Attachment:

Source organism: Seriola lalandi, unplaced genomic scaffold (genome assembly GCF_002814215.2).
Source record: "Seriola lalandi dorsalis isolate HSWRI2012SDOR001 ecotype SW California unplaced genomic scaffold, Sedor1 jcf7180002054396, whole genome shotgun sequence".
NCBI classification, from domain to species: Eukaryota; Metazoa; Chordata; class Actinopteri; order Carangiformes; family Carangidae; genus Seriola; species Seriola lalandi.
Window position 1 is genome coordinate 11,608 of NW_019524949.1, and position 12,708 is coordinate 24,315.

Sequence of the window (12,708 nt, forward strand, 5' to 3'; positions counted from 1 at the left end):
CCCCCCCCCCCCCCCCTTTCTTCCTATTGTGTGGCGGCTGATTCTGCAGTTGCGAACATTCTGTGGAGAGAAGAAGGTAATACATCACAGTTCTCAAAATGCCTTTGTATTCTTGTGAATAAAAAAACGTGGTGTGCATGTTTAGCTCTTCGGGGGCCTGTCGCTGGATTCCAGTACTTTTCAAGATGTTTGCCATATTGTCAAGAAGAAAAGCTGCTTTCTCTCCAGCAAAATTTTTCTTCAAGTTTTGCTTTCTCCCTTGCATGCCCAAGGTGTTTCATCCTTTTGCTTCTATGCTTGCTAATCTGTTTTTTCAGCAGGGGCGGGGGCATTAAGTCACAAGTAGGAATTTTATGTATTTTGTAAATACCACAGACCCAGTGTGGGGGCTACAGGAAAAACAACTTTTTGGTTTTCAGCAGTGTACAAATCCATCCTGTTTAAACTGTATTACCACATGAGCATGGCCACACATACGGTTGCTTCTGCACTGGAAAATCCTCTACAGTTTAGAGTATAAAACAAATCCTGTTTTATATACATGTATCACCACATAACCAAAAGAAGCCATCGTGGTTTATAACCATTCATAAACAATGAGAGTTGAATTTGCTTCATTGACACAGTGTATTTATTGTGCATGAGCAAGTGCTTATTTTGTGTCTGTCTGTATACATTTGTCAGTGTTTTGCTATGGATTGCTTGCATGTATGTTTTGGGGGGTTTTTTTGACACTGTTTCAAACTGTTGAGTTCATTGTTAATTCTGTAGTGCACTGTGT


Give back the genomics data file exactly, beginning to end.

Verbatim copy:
Source organism: Seriola lalandi, unplaced genomic scaffold (genome assembly GCF_002814215.2).
Source record: "Seriola lalandi dorsalis isolate HSWRI2012SDOR001 ecotype SW California unplaced genomic scaffold, Sedor1 jcf7180002054396, whole genome shotgun sequence".
NCBI classification, from domain to species: Eukaryota; Metazoa; Chordata; class Actinopteri; order Carangiformes; family Carangidae; genus Seriola; species Seriola lalandi.
Window position 1 is genome coordinate 11,608 of NW_019524949.1, and position 12,708 is coordinate 24,315.

Sequence of the window (12,708 nt, forward strand, 5' to 3'; positions counted from 1 at the left end):
CCCCCCCCCCCCCCCCTTTCTTCCTATTGTGTGGCGGCTGATTCTGCAGTTGCGAACATTCTGTGGAGAGAAGAAGGTAATACATCACAGTTCTCAAAATGCCTTTGTATTCTTGTGAATAAAAAAACGTGGTGTGCATGTTTAGCTCTTCGGGGGCCTGTCGCTGGATTCCAGTACTTTTCAAGATGTTTGCCATATTGTCAAGAAGAAAAGCTGCTTTCTCTCCAGCAAAATTTTTCTTCAAGTTTTGCTTTCTCCCTTGCATGCCCAAGGTGTTTCATCCTTTTGCTTCTATGCTTGCTAATCTGTTTTTTCAGCAGGGGCGGGGGCATTAAGTCACAAGTAGGAATTTTATGTATTTTGTAAATACCACAGACCCAGTGTGGGGGCTACAGGAAAAACAACTTTTTGGTTTTCAGCAGTGTACAAATCCATCCTGTTTAAACTGTATTACCACATGAGCATGGCCACACATACGGTTGCTTCTGCACTGGAAAATCCTCTACAGTTTAGAGTATAAAACAAATCCTGTTTTATATACATGTATCACCACATAACCAAAAGAAGCCATCGTGGTTTATAACCATTCATAAACAATGAGAGTTGAATTTGCTTCATTGACACAGTGTATTTATTGTGCATGAGCAAGTGCTTATTTTGTGTCTGTCTGTATACATTTGTCAGTGTTTTGCTATGGATTGCTTGCATGTATGTTTTGGGGGGTTTTTTTGACACTGTTTCAAACTGTTGAGTTCATTGTTAATTCTGTAGTGCACTGTGT